I don’t know why no one is talking about true debt relief — and by that I mean debt cancellation.
Yes, there are movements for debt forgiveness, like the Corinthian 5 and the Rolling Jubilee, but most commentators, economists and policymakers ignore the possibility and long history of debt forgiveness. These intellectual gatekeepers aren’t dense. They know the history. They just don’t discuss it.
In Biblical times, and earlier, there was a tradition of debt forgiveness. At first, it was to tamp down social unrest among the lower classes when the debt burden and inequality in society grew too great. Later, it became a more regular affair. Every seven to ten years, all personal debt (not commercial) would be wiped away. These were Jubilees. The Rosetta Stone actually declares one such event.
Obviously, in today’s world, Jubilees should not be regularly scheduled affairs — that would be unworkable and completely destabilizing But we may have reached a time when one is necessary to keep the social fabric from unraveling. We need to discuss this.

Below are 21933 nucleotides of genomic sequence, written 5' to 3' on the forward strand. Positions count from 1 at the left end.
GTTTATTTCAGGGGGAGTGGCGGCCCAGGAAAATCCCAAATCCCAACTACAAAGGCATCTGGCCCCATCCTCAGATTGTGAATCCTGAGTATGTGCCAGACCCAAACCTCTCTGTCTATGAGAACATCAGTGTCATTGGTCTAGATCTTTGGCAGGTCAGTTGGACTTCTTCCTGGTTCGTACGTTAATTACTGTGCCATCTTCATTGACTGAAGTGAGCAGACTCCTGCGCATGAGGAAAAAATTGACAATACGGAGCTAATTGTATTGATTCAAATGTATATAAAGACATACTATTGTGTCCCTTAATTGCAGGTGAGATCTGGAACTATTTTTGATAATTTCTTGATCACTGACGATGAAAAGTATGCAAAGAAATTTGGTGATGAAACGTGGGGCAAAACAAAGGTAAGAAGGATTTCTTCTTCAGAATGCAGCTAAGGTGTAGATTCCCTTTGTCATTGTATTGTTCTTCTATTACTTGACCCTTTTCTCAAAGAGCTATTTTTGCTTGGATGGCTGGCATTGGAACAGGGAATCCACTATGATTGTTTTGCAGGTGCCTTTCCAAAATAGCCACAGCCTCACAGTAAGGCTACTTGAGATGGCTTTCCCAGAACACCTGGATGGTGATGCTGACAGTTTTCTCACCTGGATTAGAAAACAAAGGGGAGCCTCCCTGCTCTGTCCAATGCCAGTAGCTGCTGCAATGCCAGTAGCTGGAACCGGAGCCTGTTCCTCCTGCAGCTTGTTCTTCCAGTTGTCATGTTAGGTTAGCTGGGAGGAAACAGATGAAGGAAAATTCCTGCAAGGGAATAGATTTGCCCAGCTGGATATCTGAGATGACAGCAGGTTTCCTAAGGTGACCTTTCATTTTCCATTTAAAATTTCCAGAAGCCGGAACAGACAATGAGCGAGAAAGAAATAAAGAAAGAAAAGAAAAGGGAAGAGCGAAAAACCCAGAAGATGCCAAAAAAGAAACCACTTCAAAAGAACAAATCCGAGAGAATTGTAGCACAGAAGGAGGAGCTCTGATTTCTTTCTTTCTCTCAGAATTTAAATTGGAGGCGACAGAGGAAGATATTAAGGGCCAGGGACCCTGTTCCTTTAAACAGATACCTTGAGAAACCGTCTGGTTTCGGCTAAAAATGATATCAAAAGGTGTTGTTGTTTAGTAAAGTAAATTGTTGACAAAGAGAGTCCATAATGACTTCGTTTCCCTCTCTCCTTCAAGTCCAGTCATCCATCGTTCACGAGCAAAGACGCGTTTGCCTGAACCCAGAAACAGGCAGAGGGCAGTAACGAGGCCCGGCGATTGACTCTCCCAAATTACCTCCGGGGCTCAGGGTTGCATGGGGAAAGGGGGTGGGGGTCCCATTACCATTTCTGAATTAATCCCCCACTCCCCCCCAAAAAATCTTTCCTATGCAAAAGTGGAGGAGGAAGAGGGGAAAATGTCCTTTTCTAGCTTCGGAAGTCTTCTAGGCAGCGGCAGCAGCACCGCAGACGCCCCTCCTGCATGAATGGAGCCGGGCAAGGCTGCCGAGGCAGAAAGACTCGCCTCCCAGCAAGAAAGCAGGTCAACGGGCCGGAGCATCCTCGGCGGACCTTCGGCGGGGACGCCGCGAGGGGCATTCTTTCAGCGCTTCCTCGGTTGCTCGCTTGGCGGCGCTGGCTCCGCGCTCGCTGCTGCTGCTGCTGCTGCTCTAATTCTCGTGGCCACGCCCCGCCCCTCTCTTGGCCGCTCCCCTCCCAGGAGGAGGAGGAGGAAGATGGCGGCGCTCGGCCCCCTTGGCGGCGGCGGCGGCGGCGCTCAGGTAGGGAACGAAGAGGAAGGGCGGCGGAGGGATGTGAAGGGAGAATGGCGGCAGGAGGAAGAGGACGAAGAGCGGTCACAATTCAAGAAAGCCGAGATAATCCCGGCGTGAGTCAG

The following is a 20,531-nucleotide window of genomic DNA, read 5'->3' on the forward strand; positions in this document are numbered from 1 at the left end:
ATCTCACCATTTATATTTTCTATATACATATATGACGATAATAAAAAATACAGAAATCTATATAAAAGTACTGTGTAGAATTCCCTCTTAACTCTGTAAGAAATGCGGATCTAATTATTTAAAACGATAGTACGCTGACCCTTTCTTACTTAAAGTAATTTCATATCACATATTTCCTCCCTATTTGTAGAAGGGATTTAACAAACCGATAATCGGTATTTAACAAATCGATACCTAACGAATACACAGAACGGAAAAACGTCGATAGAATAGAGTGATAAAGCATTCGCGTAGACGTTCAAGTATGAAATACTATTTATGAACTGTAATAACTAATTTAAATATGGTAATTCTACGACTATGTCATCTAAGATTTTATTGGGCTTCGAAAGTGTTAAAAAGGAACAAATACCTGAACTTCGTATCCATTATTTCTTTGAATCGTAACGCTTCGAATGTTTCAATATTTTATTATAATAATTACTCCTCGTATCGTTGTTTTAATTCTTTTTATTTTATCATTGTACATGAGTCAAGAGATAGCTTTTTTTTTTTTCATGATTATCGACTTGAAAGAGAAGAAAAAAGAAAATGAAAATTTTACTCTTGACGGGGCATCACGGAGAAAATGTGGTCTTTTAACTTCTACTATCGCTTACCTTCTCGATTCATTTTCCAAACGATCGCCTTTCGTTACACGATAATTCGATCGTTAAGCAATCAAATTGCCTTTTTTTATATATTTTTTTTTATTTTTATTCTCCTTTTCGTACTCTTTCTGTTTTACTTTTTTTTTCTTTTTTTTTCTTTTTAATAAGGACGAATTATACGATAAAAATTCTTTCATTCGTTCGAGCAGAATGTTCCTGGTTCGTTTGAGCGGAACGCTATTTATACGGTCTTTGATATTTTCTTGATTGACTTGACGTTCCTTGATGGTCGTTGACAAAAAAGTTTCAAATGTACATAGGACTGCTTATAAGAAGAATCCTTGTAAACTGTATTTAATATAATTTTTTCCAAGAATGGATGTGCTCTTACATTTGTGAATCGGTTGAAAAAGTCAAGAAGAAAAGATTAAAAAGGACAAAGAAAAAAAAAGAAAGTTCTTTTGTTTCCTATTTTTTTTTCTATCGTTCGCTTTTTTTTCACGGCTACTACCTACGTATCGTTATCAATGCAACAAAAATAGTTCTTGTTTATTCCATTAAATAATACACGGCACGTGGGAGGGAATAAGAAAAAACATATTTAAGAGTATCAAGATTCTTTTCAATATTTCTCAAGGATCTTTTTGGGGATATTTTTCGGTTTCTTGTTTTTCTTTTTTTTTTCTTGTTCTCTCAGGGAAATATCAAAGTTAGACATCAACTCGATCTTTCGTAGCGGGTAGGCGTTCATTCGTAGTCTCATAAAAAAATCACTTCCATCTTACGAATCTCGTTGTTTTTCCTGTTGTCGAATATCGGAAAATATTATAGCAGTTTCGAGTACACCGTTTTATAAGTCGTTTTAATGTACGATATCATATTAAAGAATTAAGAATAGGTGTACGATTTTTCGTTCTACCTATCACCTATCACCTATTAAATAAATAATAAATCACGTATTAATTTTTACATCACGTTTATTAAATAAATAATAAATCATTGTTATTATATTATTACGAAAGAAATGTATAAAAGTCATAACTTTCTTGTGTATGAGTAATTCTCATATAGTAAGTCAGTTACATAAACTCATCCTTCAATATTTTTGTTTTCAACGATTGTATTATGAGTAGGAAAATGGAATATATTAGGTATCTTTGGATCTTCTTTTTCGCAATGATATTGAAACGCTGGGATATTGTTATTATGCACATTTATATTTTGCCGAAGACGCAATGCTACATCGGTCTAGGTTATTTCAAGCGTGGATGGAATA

Is it too radical to talk about? It doesn’t seem to be. If we can forgive and give money to large corporations for engaging in morally hazardous behavior that doubly hurt American taxpayers (first in the bad loans then in the bailout), we should be able to forgive personal debts, especially given so much is held by the U.S. government in the form of student loans, home loans, et cetera.
Maybe it is too radical to talk about — or even think. But I disagree. I think we need to discuss complete, true debt forgiveness for the American people. Even if we can’t accomplish that, maybe we can make it part of the way through at least taking it as a starting point. But we have to talk about it to start.
Let’s begin a conversation on it.